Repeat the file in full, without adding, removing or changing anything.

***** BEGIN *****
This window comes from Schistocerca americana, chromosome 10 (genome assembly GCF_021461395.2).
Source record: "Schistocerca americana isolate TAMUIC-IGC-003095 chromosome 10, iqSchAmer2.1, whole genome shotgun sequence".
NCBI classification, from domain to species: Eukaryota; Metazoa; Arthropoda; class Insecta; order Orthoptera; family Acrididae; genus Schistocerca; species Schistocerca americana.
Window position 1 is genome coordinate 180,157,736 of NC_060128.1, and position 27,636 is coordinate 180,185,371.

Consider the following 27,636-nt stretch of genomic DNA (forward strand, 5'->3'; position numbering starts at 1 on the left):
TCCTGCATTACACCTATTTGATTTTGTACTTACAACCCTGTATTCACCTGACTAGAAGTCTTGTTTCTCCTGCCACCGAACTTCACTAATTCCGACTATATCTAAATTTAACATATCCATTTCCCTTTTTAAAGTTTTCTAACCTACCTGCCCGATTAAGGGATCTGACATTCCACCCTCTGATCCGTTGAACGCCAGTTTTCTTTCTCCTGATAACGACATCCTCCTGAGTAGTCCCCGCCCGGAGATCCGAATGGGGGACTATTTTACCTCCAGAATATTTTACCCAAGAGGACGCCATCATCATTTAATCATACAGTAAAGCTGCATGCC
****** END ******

This window comes from Schistocerca americana, chromosome 10 (genome assembly GCF_021461395.2).
Source record: "Schistocerca americana isolate TAMUIC-IGC-003095 chromosome 10, iqSchAmer2.1, whole genome shotgun sequence".
NCBI classification, from domain to species: Eukaryota; Metazoa; Arthropoda; class Insecta; order Orthoptera; family Acrididae; genus Schistocerca; species Schistocerca americana.
Window position 1 is genome coordinate 180,157,736 of NC_060128.1, and position 27,636 is coordinate 180,185,371.

Consider the following 27,636-nt stretch of genomic DNA (forward strand, 5'->3'; position numbering starts at 1 on the left):
TCCTGCATTACACCTATTTGATTTTGTACTTACAACCCTGTATTCACCTGACTAGAAGTCTTGTTTCTCCTGCCACCGAACTTCACTAATTCCGACTATATCTAAATTTAACATATCCATTTCCCTTTTTAAAGTTTTCTAACCTACCTGCCCGATTAAGGGATCTGACATTCCACCCTCTGATCCGTTGAACGCCAGTTTTCTTTCTCCTGATAACGACATCCTCCTGAGTAGTCCCCGCCCGGAGATCCGAATGGGGGACTATTTTACCTCCAGAATATTTTACCCAAGAGGACGCCATCATCATTTAATCATACAGTAAAGCTGCATGCC